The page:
"The comprehensive legislation seeks to increase economic, political, and diplomatic pressure on the Russian Federation in response to Russia’s interference in democratic processes abroad, malign influence in Syria, and aggression against Ukraine, including in the Kerch Strait", the statement said.
The bill would have to pass the US Congress and be signed by US President Donald Trump before becoming law, Reuters reported earlier on Wednesday.
Republican Senator Lindsey Graham said earlier in an email to Reuters that the goal of the new restrictions "is to change the status quo and impose meaningful sanctions and measures" against Russia.
According to the Graham's Wednesday statement, "the sanctions and other measures contained in this bill are the most hard-hitting ever imposed".
On 25 November, Ukraine's Berdyansk and Nikopol gunboats and the Yany Kapu tugboat illegally crossed the Russian maritime border as they sailed toward the Kerch Strait, the entrance to the Sea of Azov. Russia seized the Ukrainian vessels and detained 24 people on board after they failed to respond to a demand to stop. After the incident, a criminal case on illegal border crossing was opened in Russia.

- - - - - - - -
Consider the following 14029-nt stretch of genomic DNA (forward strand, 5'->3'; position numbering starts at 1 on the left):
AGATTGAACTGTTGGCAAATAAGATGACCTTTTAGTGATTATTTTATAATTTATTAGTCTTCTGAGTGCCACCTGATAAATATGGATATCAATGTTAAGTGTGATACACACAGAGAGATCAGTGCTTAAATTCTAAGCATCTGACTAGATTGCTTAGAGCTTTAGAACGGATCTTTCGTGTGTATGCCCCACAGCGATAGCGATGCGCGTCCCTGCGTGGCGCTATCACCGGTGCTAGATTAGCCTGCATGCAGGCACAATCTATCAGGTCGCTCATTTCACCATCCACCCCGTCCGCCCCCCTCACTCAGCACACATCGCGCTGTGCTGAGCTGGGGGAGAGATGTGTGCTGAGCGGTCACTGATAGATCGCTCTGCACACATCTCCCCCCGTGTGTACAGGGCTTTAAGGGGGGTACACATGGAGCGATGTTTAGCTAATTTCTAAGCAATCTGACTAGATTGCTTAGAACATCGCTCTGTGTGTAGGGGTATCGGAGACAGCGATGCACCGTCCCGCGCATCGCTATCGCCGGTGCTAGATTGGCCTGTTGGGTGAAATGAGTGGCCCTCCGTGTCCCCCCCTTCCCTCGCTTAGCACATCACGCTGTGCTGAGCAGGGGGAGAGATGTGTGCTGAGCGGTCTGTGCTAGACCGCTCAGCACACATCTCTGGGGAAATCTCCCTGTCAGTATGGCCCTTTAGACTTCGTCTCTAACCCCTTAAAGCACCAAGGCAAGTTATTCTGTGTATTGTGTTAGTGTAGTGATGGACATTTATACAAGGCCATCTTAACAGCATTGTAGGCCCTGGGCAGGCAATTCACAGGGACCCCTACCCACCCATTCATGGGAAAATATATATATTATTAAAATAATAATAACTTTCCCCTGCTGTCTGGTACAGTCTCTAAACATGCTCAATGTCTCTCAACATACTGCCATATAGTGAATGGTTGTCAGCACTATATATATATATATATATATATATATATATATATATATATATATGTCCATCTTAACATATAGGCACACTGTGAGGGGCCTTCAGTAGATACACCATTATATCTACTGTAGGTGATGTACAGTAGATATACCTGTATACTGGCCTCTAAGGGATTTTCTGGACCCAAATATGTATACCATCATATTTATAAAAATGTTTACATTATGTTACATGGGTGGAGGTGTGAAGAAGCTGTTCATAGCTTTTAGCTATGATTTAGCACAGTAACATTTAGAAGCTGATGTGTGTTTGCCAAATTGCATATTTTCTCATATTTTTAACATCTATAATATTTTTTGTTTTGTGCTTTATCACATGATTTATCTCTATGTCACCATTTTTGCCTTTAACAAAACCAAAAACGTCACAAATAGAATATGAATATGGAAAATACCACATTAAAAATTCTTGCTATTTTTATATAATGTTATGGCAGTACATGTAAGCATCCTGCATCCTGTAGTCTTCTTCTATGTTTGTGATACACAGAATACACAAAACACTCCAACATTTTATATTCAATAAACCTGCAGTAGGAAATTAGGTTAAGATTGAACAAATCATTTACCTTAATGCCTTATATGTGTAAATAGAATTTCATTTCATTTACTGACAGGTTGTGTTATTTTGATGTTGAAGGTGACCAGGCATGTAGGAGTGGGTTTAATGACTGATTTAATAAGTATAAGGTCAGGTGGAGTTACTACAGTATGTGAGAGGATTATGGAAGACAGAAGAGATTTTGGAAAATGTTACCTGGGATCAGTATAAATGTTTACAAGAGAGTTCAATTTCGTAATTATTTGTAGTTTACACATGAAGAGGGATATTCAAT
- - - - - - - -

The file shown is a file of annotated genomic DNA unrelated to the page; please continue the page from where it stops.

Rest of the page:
Moscow has repeatedly slammed Kiev's attempts to portray the detained sailors as prisoners of war, stressing that they faced criminal charges. Russian President Vladimir Putin said that the incident was a provocation prepared in advance as a pretext to declare martial law, which was announced after the incident and lasted for a month. Putin said the provocation could be linked to Ukrainian leader Petro Poroshenko's low approval ratings ahead of the presidential election, set to be held in March.
Meanwhile, The Financial Times has reported that the new sanctions against Russia were being also planned in the EU. In particular, the new restrictive measures are expected to be discussed at a meeting of EU foreign ministers next Monday and could be imposed within the next two months, the report said, citing unidentified diplomats who had been briefed on the discussions.
Washington and Brussels imposed the first sanctions against Russia in 2014 following the eruption of political crisis in Ukraine, justifying the move as dissatisfaction with Moscow's actions in Ukraine.